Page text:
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article imageEVO — ADHD Digital therapy using an action video game

By Lesley Lanir     Nov 2, 2015 in Technology
Project: EVO, a video game that taps into cognitive functions and regulates attention may be the first digital intervention to be prescribed as a non-drug-based treatment to improve attention, inhibition and working memory in children with ADHD.
Akili Interactive Labs, Inc. ("Akili"), is a company focused on building clinically validated digital medicine for cognitive assessment and personalised treatment. It has been trialing Project: EVO, a multitasking cognitive trainer in a pediatric attention deficit hyperactivity disorder (ADHD) pilot study named Akili-001.
Last week, at the American Academy of Child and Adolescent Psychiatry's 62nd annual meeting, Akili announced the results from tits Akili-001 pilot study. Findings confirmed Project: EVO is safe and feasible for home intervention and the interactive video game improved attention, inhibition and working memory in children with ADHD.
Project: EVO, described as a "cognitive gaming engine," is a video game that forces players to make split-second decisions to engage what scientists call the brain’s “interference filter,” which prioritises tasks and screens out distractions. It runs on software that automatically adapts to the patient's individual ability level without clinical intervention.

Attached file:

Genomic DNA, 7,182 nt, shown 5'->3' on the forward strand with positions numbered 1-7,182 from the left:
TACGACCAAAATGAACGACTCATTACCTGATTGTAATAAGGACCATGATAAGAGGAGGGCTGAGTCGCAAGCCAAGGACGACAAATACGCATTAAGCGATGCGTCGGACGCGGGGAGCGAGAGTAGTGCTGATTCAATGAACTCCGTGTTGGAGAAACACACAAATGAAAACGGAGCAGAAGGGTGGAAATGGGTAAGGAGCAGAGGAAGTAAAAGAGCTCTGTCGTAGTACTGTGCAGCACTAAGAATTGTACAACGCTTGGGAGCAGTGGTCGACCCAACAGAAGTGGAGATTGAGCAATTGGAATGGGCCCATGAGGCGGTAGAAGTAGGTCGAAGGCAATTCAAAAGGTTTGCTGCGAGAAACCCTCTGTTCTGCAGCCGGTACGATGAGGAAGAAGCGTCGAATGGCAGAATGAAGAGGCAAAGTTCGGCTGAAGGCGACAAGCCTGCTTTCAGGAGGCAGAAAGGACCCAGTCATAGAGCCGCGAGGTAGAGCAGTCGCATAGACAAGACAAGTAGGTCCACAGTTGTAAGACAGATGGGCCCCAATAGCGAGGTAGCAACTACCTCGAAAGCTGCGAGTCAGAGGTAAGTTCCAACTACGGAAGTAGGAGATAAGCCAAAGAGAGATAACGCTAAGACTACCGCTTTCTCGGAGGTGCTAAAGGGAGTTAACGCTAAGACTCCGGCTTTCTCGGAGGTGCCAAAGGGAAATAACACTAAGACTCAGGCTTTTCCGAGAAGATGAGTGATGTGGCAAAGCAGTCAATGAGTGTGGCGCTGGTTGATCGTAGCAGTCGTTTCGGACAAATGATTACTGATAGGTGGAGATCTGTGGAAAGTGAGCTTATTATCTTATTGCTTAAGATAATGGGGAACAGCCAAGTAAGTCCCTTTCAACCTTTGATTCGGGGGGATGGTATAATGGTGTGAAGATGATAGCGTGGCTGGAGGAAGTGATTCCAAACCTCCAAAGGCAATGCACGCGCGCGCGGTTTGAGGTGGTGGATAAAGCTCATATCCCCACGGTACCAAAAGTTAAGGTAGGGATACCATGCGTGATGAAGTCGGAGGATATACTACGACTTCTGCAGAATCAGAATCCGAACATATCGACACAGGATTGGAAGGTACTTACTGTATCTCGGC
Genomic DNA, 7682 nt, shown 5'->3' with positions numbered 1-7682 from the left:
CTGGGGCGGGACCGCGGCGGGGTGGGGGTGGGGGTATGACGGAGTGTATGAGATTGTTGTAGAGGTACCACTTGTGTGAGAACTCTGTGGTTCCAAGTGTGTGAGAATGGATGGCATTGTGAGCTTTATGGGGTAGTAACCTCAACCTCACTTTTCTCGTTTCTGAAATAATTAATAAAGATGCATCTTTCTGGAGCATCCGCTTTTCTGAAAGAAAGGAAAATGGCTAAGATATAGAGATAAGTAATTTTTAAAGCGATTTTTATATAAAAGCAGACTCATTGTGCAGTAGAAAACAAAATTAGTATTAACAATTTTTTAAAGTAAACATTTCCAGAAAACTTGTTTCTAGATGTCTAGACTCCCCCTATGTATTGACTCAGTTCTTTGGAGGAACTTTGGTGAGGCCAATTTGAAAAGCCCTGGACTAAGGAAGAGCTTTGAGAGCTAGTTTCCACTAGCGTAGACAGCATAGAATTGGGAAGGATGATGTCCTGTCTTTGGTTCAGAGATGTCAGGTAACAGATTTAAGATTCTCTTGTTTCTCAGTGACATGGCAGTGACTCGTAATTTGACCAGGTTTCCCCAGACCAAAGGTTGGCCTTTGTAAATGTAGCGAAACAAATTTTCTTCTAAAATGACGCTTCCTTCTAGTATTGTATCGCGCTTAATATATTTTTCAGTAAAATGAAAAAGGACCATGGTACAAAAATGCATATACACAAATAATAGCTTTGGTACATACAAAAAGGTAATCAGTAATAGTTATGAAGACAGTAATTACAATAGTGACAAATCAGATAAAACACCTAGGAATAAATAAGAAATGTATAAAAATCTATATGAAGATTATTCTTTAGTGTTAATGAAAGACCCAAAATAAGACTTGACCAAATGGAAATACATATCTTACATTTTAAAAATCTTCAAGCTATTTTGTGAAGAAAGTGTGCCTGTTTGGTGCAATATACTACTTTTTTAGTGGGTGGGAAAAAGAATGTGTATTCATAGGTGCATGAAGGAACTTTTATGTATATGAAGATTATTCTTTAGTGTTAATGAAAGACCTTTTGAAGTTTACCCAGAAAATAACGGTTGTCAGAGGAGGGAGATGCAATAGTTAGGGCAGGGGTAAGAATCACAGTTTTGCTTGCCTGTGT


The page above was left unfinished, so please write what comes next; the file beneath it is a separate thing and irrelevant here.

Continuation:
Project: EVO was tested on a total of 80 children between the ages of 8 and 12 years, 40 of whom were diagnosed with ADHD but not taking medication, and 40 of whom had no psychiatric diagnosis. The children used the video game interface on a tablet device at home for 30 minutes per day, five times a week over a four-week period.
Results showed statistically-significant improvements in the ADHD group on multiple outcome measures, including the Attention Performance Index (API) and in impulsivity and variability measurements of the Test of Variable of Attention (T.O.V.A.®), and in multiple measurements on the CANTAB (Cambridge Cognition) spatial working memory test.
Eddie Martucci, co-founder and CEO of Akili said "Project: EVO was designed as medical-grade software that could potentially offer a viable new option or adjunct to pharmaceuticals. This study supports that hypothesis, and we are excited to continue to explore Project: EVO’s utility in pediatric ADHD in larger confirmatory studies.”
Martucci, a vice president at venture firm PureTech Health, co-founded Akili in 2011 to develop non-drug-based treatments for brain maladies. The science for Project: EVO, is based on a platform technology exclusively licensed from the lab of Dr. Adam Gazzaley at the University of California, San Francisco. Dr Gazzaley is Founding Director of the UCSF Neuroscience Imaging Center and Akili's Chief Science Advisor.
Akili says it expects to begin further testing soon to support a Food and Drug Administration (FDA) filing for approval to make it the first ever video game that can be prescribed as a therapy.
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